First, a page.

# Depictions of complex number sets

I came across this topic and I don't understand it at all. The point is, I'm supposed to draw a set of function values of a complex numbers.

I don't even need the solution itself, I need the explanation more, because I really want to understand this topic.

### Examples:

1. Depict the set $M = \{f (z) : z \in \Omega\}$, when

$$\Omega = \{z \in C : |Im z| < \frac{\pi}{2} \}$$ $$f (z) := e^{iz}$$

2. Depict the set $$\Omega$$ and $$f (\Omega) = \{f (z) : z \in \Omega\}$$ when

$$\Omega = U (1, 2)$$ $$f (z) := \frac{2z-1}{z+3}$$

### My attempts:

I've attempted to draw the $\Omega$ sets:

Example 1: Example 2: • was the answer helpful? – Fede Poncio Nov 25 '15 at 23:51
• Yes, thank you :-) – Eenoku Nov 26 '15 at 0:05

Well, both the $\Omega$s are okay! About how to depict the first one, I thought it like this: Thinking $z=x+iy$, then $|Im(z)|<\frac{\pi}{2}$ is saying $-\frac{\pi}{2}<y<\frac{\pi}{2}$. Now, $$f(z)=e^{(iz)}=e^{i(x+iy)}=e^{ix-y}=e^{-y}e^{ix}=e^{-y}\left(Cos(x)+iSin(x)\right)$$ And if you think about the last two expressions, they are just a circle $(e^{ix})$ with radius $e^{-y}$. Of course, $y$ is not a constant, and therefore it is a changing radius, but it does have boundaries; since: $$-\frac{\pi}{2}<y<\frac{\pi}{2}$$ $$\frac{\pi}{2}>-y>-\frac{\pi}{2}$$ $$0.2079\approx e^{-\frac{\pi}{2}}<e^{-y}<e^{\frac{\pi}{2}}\approx 4.81$$ So in the end you will have an area trapped between a circle of radius $\approx0.2079$ and a bigger one of radius $\approx4.81$ As for the second one, I would parametrize $U(1,2)$ as $\left(x(t), y(t)\right)=(r(Cos(t)+1),rSin(t))$ where $0\le r<2$ , $0\le t \le2\pi$ and replace that into $f(z)$ for the $x$ and $y$s. First separate $f(z)$ into its complex and imaginary parts: $$f(z)=\frac{2z-1}{z+3}\frac{z+3}{z+3}=\frac{2x^2-2y^2-6x+3}{x^2-y^2-9}-6yi$$ That will give you a parametrization for the $(u,v)$ plane. I tried simplifying it but didn't succeed. An easy way is plotting the case where $r=2$ and testing where one point from the $U(1,2)$ goes, and then you can see which area corresponds to the domain $\Omega$ you are taking.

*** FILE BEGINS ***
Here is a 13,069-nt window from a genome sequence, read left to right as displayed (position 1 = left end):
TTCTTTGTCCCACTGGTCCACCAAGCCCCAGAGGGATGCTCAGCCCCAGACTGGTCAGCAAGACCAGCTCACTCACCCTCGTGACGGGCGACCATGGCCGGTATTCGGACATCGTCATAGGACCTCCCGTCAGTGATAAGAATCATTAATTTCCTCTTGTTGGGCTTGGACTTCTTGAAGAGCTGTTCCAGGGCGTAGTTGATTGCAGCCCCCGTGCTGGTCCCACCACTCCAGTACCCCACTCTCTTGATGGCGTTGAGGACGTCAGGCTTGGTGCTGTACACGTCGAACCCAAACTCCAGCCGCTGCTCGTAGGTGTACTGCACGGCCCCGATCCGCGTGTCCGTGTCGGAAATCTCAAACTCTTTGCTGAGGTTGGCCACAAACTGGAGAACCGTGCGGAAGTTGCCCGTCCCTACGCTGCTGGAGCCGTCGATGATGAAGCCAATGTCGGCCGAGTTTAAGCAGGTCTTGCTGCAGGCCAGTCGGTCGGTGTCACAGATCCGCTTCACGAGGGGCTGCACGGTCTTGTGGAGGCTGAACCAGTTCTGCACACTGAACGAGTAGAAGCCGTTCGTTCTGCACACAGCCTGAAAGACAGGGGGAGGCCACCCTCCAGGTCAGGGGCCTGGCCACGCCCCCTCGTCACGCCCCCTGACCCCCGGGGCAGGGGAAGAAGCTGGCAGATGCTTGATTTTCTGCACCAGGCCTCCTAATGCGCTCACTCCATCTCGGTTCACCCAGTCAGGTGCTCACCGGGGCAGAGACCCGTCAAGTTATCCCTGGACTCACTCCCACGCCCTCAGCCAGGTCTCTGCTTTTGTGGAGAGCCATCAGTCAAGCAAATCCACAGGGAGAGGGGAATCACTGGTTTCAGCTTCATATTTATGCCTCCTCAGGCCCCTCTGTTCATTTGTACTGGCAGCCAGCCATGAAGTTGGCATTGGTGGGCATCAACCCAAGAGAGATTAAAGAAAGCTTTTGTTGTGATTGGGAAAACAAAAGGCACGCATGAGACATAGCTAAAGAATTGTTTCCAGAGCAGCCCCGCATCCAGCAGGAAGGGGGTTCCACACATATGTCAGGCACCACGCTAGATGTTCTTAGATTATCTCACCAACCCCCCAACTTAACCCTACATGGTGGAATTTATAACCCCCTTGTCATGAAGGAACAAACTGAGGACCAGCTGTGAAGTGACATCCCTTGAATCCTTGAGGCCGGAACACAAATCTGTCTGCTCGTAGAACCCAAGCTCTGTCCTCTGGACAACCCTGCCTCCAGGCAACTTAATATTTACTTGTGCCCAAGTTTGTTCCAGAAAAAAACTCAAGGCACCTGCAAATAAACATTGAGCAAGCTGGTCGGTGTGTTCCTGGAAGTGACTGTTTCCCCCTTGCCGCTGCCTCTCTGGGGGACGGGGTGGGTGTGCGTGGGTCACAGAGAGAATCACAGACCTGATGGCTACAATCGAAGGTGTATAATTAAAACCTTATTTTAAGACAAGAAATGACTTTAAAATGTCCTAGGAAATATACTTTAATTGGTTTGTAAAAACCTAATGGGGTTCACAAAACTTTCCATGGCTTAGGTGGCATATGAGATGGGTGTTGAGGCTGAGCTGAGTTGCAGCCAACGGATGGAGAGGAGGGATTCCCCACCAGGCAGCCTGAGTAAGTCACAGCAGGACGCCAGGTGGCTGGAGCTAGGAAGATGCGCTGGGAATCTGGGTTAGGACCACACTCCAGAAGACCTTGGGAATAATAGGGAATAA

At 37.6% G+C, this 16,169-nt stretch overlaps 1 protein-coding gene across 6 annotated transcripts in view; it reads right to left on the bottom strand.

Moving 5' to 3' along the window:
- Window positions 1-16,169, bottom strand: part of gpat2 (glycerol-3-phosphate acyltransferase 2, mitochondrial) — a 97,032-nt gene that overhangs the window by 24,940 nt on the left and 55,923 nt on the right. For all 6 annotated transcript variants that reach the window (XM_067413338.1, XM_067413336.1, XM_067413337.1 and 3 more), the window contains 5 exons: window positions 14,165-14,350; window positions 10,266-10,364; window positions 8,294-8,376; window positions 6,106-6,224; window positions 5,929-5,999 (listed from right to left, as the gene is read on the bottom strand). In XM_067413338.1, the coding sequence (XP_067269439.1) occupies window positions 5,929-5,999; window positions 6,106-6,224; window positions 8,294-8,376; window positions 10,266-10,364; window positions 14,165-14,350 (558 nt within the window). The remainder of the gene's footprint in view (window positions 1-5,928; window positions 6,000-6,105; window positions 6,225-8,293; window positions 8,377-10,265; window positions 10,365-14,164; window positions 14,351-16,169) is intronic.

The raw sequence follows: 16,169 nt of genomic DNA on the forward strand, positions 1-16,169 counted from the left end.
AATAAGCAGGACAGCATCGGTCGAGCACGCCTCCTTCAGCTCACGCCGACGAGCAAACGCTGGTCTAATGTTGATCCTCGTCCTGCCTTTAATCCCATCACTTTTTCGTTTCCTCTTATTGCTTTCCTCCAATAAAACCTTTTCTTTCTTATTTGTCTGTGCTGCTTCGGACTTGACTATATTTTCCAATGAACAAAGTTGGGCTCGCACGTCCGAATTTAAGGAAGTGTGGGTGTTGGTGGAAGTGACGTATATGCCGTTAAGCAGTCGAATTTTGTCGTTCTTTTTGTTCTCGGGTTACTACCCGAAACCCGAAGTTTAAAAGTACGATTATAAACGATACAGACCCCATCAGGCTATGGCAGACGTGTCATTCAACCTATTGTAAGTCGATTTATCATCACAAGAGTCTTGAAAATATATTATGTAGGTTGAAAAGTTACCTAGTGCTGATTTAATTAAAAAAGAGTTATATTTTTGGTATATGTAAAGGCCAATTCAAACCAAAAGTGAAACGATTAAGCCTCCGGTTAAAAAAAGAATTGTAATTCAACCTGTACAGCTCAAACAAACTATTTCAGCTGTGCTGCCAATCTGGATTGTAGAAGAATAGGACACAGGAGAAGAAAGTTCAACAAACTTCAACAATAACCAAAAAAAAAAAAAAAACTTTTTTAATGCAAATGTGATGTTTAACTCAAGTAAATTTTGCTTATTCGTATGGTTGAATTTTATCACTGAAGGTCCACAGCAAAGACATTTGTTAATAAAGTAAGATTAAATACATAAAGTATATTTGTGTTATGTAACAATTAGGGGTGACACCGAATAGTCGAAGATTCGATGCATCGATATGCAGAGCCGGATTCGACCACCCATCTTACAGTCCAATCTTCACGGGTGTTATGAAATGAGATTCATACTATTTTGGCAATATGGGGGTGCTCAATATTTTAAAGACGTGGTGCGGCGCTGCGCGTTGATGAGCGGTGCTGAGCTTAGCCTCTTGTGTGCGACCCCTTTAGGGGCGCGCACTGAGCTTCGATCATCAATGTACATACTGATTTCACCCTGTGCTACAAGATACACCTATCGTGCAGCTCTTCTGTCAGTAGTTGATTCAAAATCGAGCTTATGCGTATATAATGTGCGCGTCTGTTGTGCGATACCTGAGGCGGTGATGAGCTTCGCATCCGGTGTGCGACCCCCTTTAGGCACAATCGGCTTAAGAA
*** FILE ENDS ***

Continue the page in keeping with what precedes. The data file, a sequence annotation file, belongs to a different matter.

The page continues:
EDIT: This is the parametrized plot for $r=2$